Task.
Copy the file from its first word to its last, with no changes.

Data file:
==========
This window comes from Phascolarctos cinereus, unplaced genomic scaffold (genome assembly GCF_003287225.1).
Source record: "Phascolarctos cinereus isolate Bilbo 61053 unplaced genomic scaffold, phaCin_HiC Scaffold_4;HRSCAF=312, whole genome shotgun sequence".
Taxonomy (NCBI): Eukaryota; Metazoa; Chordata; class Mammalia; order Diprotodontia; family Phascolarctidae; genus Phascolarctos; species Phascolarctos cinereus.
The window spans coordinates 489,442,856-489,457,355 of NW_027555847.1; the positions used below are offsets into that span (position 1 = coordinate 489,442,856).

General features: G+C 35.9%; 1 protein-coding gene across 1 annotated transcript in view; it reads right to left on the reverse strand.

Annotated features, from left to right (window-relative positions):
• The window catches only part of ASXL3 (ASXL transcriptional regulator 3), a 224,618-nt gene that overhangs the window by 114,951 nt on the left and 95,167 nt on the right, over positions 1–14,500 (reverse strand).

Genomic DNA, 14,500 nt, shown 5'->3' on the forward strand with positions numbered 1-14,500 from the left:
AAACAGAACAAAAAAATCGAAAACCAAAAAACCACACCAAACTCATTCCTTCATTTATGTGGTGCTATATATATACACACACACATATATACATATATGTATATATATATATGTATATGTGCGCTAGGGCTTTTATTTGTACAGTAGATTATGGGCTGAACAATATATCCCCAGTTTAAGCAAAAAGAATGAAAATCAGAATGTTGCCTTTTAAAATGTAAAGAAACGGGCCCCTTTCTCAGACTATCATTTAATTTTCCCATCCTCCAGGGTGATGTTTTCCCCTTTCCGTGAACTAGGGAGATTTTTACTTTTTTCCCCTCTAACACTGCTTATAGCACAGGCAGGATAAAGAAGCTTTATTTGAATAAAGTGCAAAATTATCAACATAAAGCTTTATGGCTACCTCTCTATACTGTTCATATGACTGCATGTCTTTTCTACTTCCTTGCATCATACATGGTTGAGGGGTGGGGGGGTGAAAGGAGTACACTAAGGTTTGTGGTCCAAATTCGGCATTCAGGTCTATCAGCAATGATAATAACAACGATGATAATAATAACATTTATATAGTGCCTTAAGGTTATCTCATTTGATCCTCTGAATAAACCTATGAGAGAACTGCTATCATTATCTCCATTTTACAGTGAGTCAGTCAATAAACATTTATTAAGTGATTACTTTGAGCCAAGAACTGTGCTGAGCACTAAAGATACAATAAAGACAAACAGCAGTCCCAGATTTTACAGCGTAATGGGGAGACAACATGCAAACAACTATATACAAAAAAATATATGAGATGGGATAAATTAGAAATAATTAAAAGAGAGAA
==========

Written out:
This window comes from Phascolarctos cinereus, unplaced genomic scaffold (genome assembly GCF_003287225.1).
Source record: "Phascolarctos cinereus isolate Bilbo 61053 unplaced genomic scaffold, phaCin_HiC Scaffold_4;HRSCAF=312, whole genome shotgun sequence".
Taxonomy (NCBI): Eukaryota; Metazoa; Chordata; class Mammalia; order Diprotodontia; family Phascolarctidae; genus Phascolarctos; species Phascolarctos cinereus.
The window spans coordinates 489,442,856-489,457,355 of NW_027555847.1; the positions used below are offsets into that span (position 1 = coordinate 489,442,856).

General features: G+C 35.9%; 1 protein-coding gene across 1 annotated transcript in view; it reads right to left on the reverse strand.

Annotated features, from left to right (window-relative positions):
• The window catches only part of ASXL3 (ASXL transcriptional regulator 3), a 224,618-nt gene that overhangs the window by 114,951 nt on the left and 95,167 nt on the right, over positions 1–14,500 (reverse strand).

Genomic DNA, 14,500 nt, shown 5'->3' on the forward strand with positions numbered 1-14,500 from the left:
AAACAGAACAAAAAAATCGAAAACCAAAAAACCACACCAAACTCATTCCTTCATTTATGTGGTGCTATATATATACACACACACATATATACATATATGTATATATATATATGTATATGTGCGCTAGGGCTTTTATTTGTACAGTAGATTATGGGCTGAACAATATATCCCCAGTTTAAGCAAAAAGAATGAAAATCAGAATGTTGCCTTTTAAAATGTAAAGAAACGGGCCCCTTTCTCAGACTATCATTTAATTTTCCCATCCTCCAGGGTGATGTTTTCCCCTTTCCGTGAACTAGGGAGATTTTTACTTTTTTCCCCTCTAACACTGCTTATAGCACAGGCAGGATAAAGAAGCTTTATTTGAATAAAGTGCAAAATTATCAACATAAAGCTTTATGGCTACCTCTCTATACTGTTCATATGACTGCATGTCTTTTCTACTTCCTTGCATCATACATGGTTGAGGGGTGGGGGGGTGAAAGGAGTACACTAAGGTTTGTGGTCCAAATTCGGCATTCAGGTCTATCAGCAATGATAATAACAACGATGATAATAATAACATTTATATAGTGCCTTAAGGTTATCTCATTTGATCCTCTGAATAAACCTATGAGAGAACTGCTATCATTATCTCCATTTTACAGTGAGTCAGTCAATAAACATTTATTAAGTGATTACTTTGAGCCAAGAACTGTGCTGAGCACTAAAGATACAATAAAGACAAACAGCAGTCCCAGATTTTACAGCGTAATGGGGAGACAACATGCAAACAACTATATACAAAAAAATATATGAGATGGGATAAATTAGAAATAATTAAAAGAGAGAA